Microsoft's TypeScript team just shipped the release candidate for the upcoming TypeScript 3.0, incorporating many new features dealing with project references, a new 'unknown' type and more.
TypeScript 2.9 has shipped with several new editor features added along with some language/compiler features.
Expert Web developer Chris Klug helps makes sense of today's complicated Web dev ecosystem and the tools and technologies that are emerging at a dizzying pace.
C#/XAML for HTML5 (CSHTML5), which could be described as a reincarnation of the sorely missed Silverlight Web dev tech, has graduated from a release candidate to a stable 1.1 release, with the team noting it's investigating integration with Blazor/WebAssembly.
Your DELETE request to the service just timed out. Surely, it's safe to send it again. Actually, it may not be.
Your update request to the service just timed out. Is it safe to send it again? Maybe. Here's how to ensure that all your update, delete and add requests are safe plus some advice on what you should really be calling them and handling concurrency.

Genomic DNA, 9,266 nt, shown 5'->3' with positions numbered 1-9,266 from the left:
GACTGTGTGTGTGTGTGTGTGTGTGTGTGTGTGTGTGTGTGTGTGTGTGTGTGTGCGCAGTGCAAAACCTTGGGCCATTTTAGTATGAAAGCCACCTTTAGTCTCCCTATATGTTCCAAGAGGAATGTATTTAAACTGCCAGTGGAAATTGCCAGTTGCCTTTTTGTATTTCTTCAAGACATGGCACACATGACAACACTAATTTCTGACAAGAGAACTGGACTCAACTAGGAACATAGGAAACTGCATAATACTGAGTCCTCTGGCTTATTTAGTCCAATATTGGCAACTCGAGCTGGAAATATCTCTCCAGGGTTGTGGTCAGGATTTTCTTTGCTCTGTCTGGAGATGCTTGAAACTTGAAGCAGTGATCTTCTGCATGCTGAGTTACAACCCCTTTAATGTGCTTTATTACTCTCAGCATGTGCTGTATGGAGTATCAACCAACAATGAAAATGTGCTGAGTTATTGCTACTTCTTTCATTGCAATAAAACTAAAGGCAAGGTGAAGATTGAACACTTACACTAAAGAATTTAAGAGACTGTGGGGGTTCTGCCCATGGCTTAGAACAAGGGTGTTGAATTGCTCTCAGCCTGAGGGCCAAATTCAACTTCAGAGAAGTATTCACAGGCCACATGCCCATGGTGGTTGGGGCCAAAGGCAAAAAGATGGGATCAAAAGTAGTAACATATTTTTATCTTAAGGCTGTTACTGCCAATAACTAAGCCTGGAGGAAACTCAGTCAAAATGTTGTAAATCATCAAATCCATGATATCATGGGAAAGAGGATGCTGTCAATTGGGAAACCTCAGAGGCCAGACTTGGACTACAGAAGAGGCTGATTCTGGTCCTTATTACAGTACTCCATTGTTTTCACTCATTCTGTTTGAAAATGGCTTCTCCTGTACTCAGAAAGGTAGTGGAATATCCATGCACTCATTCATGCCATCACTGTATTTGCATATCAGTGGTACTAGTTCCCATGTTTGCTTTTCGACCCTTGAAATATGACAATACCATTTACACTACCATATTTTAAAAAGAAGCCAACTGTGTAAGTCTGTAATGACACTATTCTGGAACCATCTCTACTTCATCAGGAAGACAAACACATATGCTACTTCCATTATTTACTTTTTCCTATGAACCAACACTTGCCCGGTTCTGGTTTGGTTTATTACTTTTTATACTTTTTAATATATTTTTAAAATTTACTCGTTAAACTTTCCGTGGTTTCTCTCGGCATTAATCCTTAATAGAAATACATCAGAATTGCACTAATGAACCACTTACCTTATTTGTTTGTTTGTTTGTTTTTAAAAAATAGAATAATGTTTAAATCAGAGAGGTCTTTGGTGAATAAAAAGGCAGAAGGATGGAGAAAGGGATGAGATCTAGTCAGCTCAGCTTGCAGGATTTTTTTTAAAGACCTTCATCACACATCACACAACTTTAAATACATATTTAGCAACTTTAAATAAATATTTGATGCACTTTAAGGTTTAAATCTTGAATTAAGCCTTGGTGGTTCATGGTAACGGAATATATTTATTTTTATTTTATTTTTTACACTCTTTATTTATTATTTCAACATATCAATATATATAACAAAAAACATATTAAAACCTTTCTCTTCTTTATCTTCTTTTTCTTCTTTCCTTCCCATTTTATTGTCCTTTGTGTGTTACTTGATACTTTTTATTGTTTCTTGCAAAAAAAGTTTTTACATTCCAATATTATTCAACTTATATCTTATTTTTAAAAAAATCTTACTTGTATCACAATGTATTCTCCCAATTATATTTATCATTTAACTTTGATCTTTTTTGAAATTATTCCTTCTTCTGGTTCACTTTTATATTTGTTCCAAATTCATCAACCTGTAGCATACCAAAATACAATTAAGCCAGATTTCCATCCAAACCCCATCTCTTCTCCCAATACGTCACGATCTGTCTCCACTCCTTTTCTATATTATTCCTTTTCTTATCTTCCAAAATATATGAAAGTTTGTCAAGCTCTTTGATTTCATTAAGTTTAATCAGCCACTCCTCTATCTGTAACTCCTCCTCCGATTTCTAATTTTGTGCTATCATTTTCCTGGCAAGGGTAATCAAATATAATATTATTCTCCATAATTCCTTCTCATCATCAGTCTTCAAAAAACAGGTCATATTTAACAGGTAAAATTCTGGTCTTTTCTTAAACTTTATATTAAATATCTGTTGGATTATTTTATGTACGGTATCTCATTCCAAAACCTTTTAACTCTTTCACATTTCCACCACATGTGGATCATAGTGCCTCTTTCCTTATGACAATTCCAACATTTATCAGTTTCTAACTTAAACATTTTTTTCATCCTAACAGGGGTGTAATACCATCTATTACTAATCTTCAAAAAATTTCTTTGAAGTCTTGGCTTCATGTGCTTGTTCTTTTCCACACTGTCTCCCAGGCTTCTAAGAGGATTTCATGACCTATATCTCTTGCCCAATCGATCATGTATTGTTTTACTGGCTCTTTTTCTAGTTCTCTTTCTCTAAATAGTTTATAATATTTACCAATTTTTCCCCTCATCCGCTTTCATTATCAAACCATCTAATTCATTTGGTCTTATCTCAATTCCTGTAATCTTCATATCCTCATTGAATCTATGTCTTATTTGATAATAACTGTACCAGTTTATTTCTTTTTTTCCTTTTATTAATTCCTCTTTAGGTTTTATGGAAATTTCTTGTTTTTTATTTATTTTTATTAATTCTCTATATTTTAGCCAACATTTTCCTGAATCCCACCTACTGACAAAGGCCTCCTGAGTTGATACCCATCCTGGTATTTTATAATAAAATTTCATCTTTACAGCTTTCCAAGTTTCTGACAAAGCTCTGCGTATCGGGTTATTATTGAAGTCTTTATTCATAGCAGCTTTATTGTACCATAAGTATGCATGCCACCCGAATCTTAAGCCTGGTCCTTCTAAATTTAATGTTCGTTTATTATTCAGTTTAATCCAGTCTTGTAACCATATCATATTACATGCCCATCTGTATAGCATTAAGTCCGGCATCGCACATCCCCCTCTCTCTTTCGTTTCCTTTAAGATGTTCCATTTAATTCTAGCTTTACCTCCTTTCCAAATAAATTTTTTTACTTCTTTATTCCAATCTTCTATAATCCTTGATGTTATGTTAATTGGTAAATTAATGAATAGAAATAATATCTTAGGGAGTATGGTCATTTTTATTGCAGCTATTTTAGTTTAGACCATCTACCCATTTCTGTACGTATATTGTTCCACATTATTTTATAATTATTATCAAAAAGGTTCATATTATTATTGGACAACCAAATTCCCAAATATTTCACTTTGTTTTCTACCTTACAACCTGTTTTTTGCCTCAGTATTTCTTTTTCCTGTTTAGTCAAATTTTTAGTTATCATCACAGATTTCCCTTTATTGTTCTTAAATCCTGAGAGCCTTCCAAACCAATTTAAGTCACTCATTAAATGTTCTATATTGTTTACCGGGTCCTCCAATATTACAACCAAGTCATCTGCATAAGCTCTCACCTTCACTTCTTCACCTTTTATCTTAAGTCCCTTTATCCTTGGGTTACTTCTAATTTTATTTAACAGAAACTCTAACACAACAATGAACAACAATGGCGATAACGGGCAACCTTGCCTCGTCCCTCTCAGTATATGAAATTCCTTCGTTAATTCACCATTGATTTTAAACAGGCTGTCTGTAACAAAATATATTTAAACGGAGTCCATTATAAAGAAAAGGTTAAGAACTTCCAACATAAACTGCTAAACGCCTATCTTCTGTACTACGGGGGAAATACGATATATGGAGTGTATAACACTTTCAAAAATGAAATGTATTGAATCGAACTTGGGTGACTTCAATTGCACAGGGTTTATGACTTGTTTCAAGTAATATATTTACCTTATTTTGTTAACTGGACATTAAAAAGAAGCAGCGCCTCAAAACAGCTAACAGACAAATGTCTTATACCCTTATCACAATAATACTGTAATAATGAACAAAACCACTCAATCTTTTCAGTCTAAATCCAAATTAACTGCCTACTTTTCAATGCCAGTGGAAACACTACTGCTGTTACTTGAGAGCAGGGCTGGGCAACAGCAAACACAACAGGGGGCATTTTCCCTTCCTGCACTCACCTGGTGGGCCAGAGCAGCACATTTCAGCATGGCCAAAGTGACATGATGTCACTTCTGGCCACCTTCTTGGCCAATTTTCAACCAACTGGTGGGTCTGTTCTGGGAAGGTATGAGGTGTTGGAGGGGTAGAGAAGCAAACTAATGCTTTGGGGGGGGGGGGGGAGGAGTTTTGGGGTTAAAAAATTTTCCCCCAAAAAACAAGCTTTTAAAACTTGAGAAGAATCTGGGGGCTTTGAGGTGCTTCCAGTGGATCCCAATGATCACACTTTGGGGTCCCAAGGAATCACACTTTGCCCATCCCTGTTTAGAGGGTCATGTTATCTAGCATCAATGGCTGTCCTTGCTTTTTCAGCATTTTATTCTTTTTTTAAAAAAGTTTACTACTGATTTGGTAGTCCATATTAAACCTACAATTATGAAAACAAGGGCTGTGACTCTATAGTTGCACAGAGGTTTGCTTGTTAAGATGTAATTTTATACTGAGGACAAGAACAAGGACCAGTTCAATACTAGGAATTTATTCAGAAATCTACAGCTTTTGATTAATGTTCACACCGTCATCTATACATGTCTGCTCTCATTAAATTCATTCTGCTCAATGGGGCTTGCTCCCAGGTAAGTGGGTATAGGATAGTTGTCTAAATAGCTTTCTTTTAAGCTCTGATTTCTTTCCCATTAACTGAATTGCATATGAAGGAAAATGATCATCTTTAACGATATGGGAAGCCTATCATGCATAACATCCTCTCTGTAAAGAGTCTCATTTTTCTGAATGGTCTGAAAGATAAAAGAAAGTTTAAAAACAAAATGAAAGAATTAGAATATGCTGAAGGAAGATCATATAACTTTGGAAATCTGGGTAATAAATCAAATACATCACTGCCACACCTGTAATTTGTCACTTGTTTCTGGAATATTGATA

If you want to implement a fully "REST-compliant" application you should address a critical question: How do consumers know what URLs to use? What if all the consumer needed to know was how to use the HTTP protocol and a little common sense?
Here's what a real-world "Hello, World" TypeScript application looks like (beginning with a discussion of whether you need TypeScript at all).
Blazor, the experimental project underway at Microsoft to provide Web app development with .NET tools such as C#, has just been updated with new features as it journeys to beta status.
A new extension announced by the Visual Studio Code team provides support for Eclipse Jetty, a Java-based Web server and servlet container.
Microsoft's new acceptance of Progressive Web Apps PWAs in the Microsoft Store for Windows 10 just got easier with the ability to submit them via Windows Dev Center.
While Microsoft's Scott Hunter touched upon the goodies coming in the bits for .NET Core, .NET Framework, .NET Standard, ASP.NET Core and more, it was the cutting-edge Blazor technology that stole the show.